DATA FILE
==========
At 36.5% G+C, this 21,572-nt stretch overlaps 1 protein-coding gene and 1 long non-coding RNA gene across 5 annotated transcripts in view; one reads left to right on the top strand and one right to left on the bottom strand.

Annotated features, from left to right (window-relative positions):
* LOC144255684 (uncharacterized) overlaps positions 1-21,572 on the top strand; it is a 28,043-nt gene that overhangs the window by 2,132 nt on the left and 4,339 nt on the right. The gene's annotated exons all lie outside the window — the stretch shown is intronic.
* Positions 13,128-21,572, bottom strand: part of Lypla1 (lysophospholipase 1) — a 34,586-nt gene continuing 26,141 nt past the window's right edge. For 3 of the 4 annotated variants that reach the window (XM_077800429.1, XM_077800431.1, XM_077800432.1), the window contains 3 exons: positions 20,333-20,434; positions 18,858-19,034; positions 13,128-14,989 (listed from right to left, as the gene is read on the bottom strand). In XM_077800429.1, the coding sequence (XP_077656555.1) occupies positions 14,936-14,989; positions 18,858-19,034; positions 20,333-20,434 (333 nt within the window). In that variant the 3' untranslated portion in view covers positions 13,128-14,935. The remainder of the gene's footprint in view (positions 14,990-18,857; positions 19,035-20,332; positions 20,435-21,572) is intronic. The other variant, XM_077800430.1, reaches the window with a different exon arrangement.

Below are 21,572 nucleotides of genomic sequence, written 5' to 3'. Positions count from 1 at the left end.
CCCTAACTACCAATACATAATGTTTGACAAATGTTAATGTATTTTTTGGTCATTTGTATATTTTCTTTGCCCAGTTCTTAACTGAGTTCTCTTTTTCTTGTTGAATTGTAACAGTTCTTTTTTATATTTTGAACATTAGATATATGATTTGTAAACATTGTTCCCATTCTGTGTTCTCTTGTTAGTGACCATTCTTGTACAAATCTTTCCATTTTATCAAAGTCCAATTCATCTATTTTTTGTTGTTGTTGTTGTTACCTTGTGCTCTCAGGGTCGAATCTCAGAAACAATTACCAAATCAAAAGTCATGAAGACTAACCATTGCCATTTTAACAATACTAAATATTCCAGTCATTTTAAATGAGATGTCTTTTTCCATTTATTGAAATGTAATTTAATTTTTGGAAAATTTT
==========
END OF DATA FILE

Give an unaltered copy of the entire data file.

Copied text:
At 36.5% G+C, this 21,572-nt stretch overlaps 1 protein-coding gene and 1 long non-coding RNA gene across 5 annotated transcripts in view; one reads left to right on the top strand and one right to left on the bottom strand.

Annotated features, from left to right (window-relative positions):
* LOC144255684 (uncharacterized) overlaps positions 1-21,572 on the top strand; it is a 28,043-nt gene that overhangs the window by 2,132 nt on the left and 4,339 nt on the right. The gene's annotated exons all lie outside the window — the stretch shown is intronic.
* Positions 13,128-21,572, bottom strand: part of Lypla1 (lysophospholipase 1) — a 34,586-nt gene continuing 26,141 nt past the window's right edge. For 3 of the 4 annotated variants that reach the window (XM_077800429.1, XM_077800431.1, XM_077800432.1), the window contains 3 exons: positions 20,333-20,434; positions 18,858-19,034; positions 13,128-14,989 (listed from right to left, as the gene is read on the bottom strand). In XM_077800429.1, the coding sequence (XP_077656555.1) occupies positions 14,936-14,989; positions 18,858-19,034; positions 20,333-20,434 (333 nt within the window). In that variant the 3' untranslated portion in view covers positions 13,128-14,935. The remainder of the gene's footprint in view (positions 14,990-18,857; positions 19,035-20,332; positions 20,435-21,572) is intronic. The other variant, XM_077800430.1, reaches the window with a different exon arrangement.

Below are 21,572 nucleotides of genomic sequence, written 5' to 3'. Positions count from 1 at the left end.
CCCTAACTACCAATACATAATGTTTGACAAATGTTAATGTATTTTTTGGTCATTTGTATATTTTCTTTGCCCAGTTCTTAACTGAGTTCTCTTTTTCTTGTTGAATTGTAACAGTTCTTTTTTATATTTTGAACATTAGATATATGATTTGTAAACATTGTTCCCATTCTGTGTTCTCTTGTTAGTGACCATTCTTGTACAAATCTTTCCATTTTATCAAAGTCCAATTCATCTATTTTTTGTTGTTGTTGTTGTTACCTTGTGCTCTCAGGGTCGAATCTCAGAAACAATTACCAAATCAAAAGTCATGAAGACTAACCATTGCCATTTTAACAATACTAAATATTCCAGTCATTTTAAATGAGATGTCTTTTTCCATTTATTGAAATGTAATTTAATTTTTGGAAAATTTT